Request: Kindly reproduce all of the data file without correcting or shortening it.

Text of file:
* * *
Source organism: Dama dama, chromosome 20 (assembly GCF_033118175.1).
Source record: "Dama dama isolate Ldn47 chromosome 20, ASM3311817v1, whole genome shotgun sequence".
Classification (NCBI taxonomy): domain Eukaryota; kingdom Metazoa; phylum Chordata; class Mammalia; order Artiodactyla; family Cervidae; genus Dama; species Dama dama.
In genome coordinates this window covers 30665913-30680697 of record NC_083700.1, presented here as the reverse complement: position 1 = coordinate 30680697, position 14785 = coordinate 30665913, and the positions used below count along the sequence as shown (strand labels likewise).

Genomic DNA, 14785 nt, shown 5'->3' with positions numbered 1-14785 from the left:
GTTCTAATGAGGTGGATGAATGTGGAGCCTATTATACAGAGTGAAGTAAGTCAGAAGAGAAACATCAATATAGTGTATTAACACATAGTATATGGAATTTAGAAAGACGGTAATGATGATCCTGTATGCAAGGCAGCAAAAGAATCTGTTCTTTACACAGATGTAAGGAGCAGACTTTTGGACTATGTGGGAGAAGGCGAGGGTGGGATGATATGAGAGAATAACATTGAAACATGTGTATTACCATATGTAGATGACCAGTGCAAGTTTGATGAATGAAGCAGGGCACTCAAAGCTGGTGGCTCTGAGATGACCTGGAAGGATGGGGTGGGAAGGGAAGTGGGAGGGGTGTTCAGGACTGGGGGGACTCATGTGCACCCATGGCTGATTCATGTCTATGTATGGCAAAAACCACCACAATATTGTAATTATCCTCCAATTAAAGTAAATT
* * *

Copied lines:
Source organism: Dama dama, chromosome 20 (assembly GCF_033118175.1).
Source record: "Dama dama isolate Ldn47 chromosome 20, ASM3311817v1, whole genome shotgun sequence".
Classification (NCBI taxonomy): domain Eukaryota; kingdom Metazoa; phylum Chordata; class Mammalia; order Artiodactyla; family Cervidae; genus Dama; species Dama dama.
In genome coordinates this window covers 30665913-30680697 of record NC_083700.1, presented here as the reverse complement: position 1 = coordinate 30680697, position 14785 = coordinate 30665913, and the positions used below count along the sequence as shown (strand labels likewise).

Genomic DNA, 14785 nt, shown 5'->3' with positions numbered 1-14785 from the left:
GTTCTAATGAGGTGGATGAATGTGGAGCCTATTATACAGAGTGAAGTAAGTCAGAAGAGAAACATCAATATAGTGTATTAACACATAGTATATGGAATTTAGAAAGACGGTAATGATGATCCTGTATGCAAGGCAGCAAAAGAATCTGTTCTTTACACAGATGTAAGGAGCAGACTTTTGGACTATGTGGGAGAAGGCGAGGGTGGGATGATATGAGAGAATAACATTGAAACATGTGTATTACCATATGTAGATGACCAGTGCAAGTTTGATGAATGAAGCAGGGCACTCAAAGCTGGTGGCTCTGAGATGACCTGGAAGGATGGGGTGGGAAGGGAAGTGGGAGGGGTGTTCAGGACTGGGGGGACTCATGTGCACCCATGGCTGATTCATGTCTATGTATGGCAAAAACCACCACAATATTGTAATTATCCTCCAATTAAAGTAAATT